A Reading of Hegel's Phenomenology of Spirit

A Reading of Hegel's Phenomenology of Spirit

A Reading of Hegel's Phenomenology of Spirit

A Reading of Hegel's Phenomenology of Spirit

Synopsis

The first edition of this title was much acclaimed as the leading interpretation and exposition of Hegel's "Phenomenology of Spirit." This revision, based on continuing research, keeps this book in the forefront of Hegelian scholarship. The author has made additions and corrections to his reading of this, Hegel's most important work, and he provides an excellent interpretation of Hegel's language, in all of its complexity. To scholars it will remain an indispensable study and students new to Hegelian philosophy will find it approachable and clear.

Excerpt

The question could be asked--and has been by some of my colleagues-- why the author of A Reading of Hegel's phenomenology of spirit has, after seventeen years, engaged in an endeavor to provide a rather copiously revised edition of that volume. Perhaps I should begin trying to answer that question by saying what the work of revision is not trying to do. It is, first of all, not an attempt to update the external scholarship relating to this outstanding work of Hegel's. I have read what has been published on the Phenomenology since 1976, and to some extent I have been influenced by it in my reflections. It is also true that I have been influenced to some extent in revising my views on this or that instance of interpretation. My purpose, however, is to present to the readers the results of seventeen years of reflection on and teaching of Hegel's text--and of my own interpretation of that text.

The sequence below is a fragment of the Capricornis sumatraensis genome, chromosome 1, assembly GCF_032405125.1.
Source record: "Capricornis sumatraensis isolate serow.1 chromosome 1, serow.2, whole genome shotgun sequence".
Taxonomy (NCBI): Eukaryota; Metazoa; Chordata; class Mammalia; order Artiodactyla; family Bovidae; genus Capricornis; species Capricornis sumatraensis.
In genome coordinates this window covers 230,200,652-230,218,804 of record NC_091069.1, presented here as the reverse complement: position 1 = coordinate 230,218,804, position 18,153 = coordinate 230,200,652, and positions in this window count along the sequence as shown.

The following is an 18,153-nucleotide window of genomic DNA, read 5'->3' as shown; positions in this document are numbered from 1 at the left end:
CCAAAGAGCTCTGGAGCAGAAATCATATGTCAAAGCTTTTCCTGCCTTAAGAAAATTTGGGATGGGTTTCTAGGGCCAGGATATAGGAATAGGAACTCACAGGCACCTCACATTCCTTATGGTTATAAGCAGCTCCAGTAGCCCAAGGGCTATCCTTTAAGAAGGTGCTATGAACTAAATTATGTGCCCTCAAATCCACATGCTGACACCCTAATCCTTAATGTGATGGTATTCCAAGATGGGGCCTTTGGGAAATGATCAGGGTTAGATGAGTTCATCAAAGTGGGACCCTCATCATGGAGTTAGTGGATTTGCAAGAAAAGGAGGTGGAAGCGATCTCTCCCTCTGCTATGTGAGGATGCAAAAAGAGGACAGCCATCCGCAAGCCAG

The result here presented, then, apart from "cleaning up" to some extent the original "Reading," is to add clarifications, some very short and some quite long, some minor and some major, of my original text. It is my hope that this will lead to increased reflection among readers and, perhaps, bring about confrontation with readers who may find reason to disagree with what I am saying. This sort of confrontation might well contribute to a more refined interpretation on the part of the philosophical community of this unquestionably most difficult and, at the same time, most fruitful product of Hegel's genius. I can but trust that the increased length of this study will not make it unacceptable to those who look to Hegel for enlightenment.

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